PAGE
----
https://static-content.springer.com/image/art%3A10.1186%2F1471-2164-15-236/MediaObjects/12864_2013_Article_5958_Fig7_HTML.jpg
Figure 7

Classes of single nucleotide polymorphisms detected and validated in 454-derived EST contigs of Hevea brasiliensis . The number of each type of single-base substitutions is indicated in brackets.

Table 5

Characterization of the 2,191 identified SNVs associated with 889 contigs

Nucleotide variation

 

Number of SNVs

Nonsense

Number of associated contigs

SNV position

Coding sequence

UTR

Non coding sequence

Exclusive to the RRIM600 library

Non-synonymous

339

20

161

326

13

0

Synonymous

141

 

99

98

27

16

Total

480

 

260

424

40

16

Exclusive to the RRIM600 OPS library

Non-synonymous

470

20

225

464

6

0

Synonymous

165

 

115

90

45

30

Non-determined*

31

 

22

-

-

-

Total

666

 

362

554

51

30

Common for both libraries

Non-synonymous

900

39

211

804

96

0

Synonymous

145

 

56

95

31

19

Total

1.045

 

267

899

127

19

* No CDS.

Out of the 2,191 predicted SNVs there were 1,877 substitutions on CDS regions (predicted protein coding sequence) for 889 contigs, which resulted in 1,594 non-synonymous substitutions on 597 contigs. A total of 283 SNVs was observed on non-coding regions. Of all the detected variations, 1,594 were potential non-synonymous substitutions, accounting for 78% of all variations, indicating a high level of genetic variability.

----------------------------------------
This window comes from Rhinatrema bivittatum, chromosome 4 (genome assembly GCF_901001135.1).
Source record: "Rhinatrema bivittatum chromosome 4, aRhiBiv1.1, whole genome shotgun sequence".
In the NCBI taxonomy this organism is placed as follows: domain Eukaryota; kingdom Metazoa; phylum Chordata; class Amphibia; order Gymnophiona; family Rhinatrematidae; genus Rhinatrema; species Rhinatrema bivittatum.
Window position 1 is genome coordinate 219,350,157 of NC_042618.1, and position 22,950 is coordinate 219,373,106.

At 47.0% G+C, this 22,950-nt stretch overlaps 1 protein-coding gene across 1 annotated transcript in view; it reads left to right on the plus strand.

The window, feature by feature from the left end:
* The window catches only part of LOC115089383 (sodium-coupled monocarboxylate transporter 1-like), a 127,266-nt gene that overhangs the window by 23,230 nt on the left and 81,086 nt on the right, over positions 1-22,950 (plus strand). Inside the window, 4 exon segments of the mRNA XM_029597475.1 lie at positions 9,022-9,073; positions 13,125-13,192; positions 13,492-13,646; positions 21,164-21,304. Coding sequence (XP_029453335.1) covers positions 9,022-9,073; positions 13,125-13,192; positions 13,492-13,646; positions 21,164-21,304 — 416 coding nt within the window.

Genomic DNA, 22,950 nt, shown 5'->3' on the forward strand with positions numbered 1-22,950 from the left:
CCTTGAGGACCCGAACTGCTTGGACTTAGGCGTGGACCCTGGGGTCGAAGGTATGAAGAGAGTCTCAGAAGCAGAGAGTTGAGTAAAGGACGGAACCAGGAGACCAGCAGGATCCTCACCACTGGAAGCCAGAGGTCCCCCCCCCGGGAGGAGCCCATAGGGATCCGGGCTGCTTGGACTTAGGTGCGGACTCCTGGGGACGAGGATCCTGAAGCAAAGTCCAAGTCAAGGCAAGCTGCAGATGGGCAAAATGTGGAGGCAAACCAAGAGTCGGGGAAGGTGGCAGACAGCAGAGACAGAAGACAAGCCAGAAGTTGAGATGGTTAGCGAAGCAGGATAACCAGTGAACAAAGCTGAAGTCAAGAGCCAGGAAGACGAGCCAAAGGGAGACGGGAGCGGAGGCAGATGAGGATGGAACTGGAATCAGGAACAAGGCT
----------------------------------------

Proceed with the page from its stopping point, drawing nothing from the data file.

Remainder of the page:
Using a similar strategy, Barbazuk et al. [27] screened maize ESTs from shoot apical meristem by 454 searching for SNPs from two inbred lines and the data were anchored onto the sequence of the maize genome. An initial number of 36,000 putative SNPs was detected after the alignment of nearly 260,000 and 280,000 transcripts of both inbred lines. This figure fell to 7,000 putative SNPs after post-processing. Our strategy was different, using identification parameters with high stringency, allowing the prediction of only 2,191 SNVs, but with an average quality of Q20 and a coverage ≥4x. This strategy proved effective as demonstrated by the validation of 172 out of 191 putative SNPs (90%) using an allele-specific amplification strategy. Similarly, Barbazuk et al. [27] identified variants exclusive to each inbred maize line and polymorphic sites with a different depth by inbred line. The validation of a subset of SNPs by PCR amplification and Sanger sequencing revealed a validation rate over 85%. These data suggest that the computationally identified SNVs represented ‘true’ polymorphisms even for low ESTs-coverage regions, suggesting that 454-based transcriptome sequencing is an excellent method for the high-throughput acquisition of gene-associated SNPs. In the same way, Novaes et al. [28] studying multiple tissues and genotypes of Eucalyptus grandis, a non-model plant, on a 454 platform, sequenced and assembled 148 Mbp ESTs from 1,024,251 reads identifying 23,742 SNPs, of which 83% were validated by Sanger sequencing in a sample of 337 SNPs.